To a certain extent, the theme of my posts will not change dramatically, for the aforementioned reasons!  But since this is a personal blog, I want to write a bit more generally, and see what sticks in terms of a more specific focus.

If you are reading this, I hope you will follow along to see how it goes! See you in a week or so.

Thinking About Time + Chalkboard Art

This one should really be tattooed on my forehead. But the chalkboard will do for now.
This one should really be tattooed on my forehead. But the chalkboard will do for now.

As my friend Sherrie mentioned in a recent post, when care of a small child is your full-time job, it is taunting the universe a bit to make any declaration as to how you will regularly spend your time. Particularly in regards to taking specific actions at specific times.

Such as making a statement, if only to myself, that I am going to try and post weekly on the blog. This was my intention when I first started out in January. I was able to keep up with this for a while, and I have more ideas for posts than I know what to do with. However, as any parent knows, a change in circumstances (as in the loss of naps in my case – RIP) means you need to work a little differently to work in what’s important to you. It is possible, it just requires some imagination and tweaking. Until there is finite time to regularly devote to writing, I will just have to squeeze it in where possible! I would much rather post less often than I would like than give up in frustration because I have set a standard I am not able to meet.

Speaking of tweaks, I intend to spend some time rethinking and sharpening the direction I would like the blog to go in. (Ahem. As time permits, of course. ) Over the next little while, I am going to continue to post what interests me and see what comes of that.

Recently I have been having a little fun with a chalkboard we put up in our kitchen/main hallway area.

Have Courage and Be Kind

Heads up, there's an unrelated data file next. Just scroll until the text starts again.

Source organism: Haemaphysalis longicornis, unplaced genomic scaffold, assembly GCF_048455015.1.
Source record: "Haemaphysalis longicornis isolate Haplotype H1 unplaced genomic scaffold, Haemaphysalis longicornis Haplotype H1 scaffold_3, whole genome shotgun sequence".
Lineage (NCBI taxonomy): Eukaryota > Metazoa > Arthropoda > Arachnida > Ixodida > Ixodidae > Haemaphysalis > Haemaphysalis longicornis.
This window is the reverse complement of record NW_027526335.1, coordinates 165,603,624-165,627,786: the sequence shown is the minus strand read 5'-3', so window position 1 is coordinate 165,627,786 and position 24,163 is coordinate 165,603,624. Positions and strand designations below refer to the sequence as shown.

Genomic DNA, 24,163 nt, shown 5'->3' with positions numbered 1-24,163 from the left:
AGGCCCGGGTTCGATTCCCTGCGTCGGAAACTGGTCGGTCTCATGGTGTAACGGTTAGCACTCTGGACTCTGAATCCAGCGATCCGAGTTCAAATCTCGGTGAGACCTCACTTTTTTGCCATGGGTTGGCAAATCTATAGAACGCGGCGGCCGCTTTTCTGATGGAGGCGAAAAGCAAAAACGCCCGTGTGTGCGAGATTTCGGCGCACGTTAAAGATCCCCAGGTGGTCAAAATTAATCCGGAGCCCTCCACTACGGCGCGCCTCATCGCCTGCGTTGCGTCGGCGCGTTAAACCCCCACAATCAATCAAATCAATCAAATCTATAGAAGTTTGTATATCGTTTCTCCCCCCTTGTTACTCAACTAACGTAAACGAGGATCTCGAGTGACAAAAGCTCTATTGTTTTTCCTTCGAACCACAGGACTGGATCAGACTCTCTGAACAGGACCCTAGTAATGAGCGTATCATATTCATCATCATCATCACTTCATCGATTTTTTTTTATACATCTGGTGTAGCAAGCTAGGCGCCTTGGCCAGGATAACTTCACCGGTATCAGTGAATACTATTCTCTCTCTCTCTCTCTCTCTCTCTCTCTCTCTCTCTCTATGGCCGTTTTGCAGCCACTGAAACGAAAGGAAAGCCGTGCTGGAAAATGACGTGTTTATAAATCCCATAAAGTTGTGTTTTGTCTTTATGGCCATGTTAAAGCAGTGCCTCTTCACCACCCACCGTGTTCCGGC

It turns out that it not only brightens up the area quite a bit, but it’s nice to encounter a positive message each time I walk by. And it’s a reason for me to regularly play with coloured chalk and be creative in tiny chunks. Chalkboard art for the win!

Happy Friday, everyone!

Link Love: 3 Recipes We’ve Been Enjoying this Summer

Three Summer Recipes

Although summer has officially ended, the days are growing shorter and there is a definite chill in the air, I just cannot be sad about the arrive of fall, my favorite season. It is not too late to soak up as much fun and outside time as we can, and now that I have (mostly) gotten the hang of grilling, I intend to enjoy it as long as possible! Our family has been enjoying these easy recipes all summer long, but they are great any time of year.

Cilantro Lime Grilled Shrimp

Cilantro Lime Grilled Shrimp

In keeping with my goal of mastering learning to properly use the barbecue this summer, shrimp were the first thing I tackled. They are extremely easy and quick to cook, and the great thing about shrimp on the grill is that it can literally be done five minutes before you would like to eat.

This marinade from Closet Cooking is tangy, fresh and summery. The first time I made it, I did not have fresh cilantro on hand and used a paste instead – it was still fantastic. Some lime zest as well as juice is awesome, too!

These skewers would be a great appetizer at a barbecue or other get-together and are particularly good with coconut rice. And they are a delicious accompaniment to a summery salad, like this one. But perhaps my favorite thing about this recipe is that you can pair it with just about anything and throw together a meal in no time.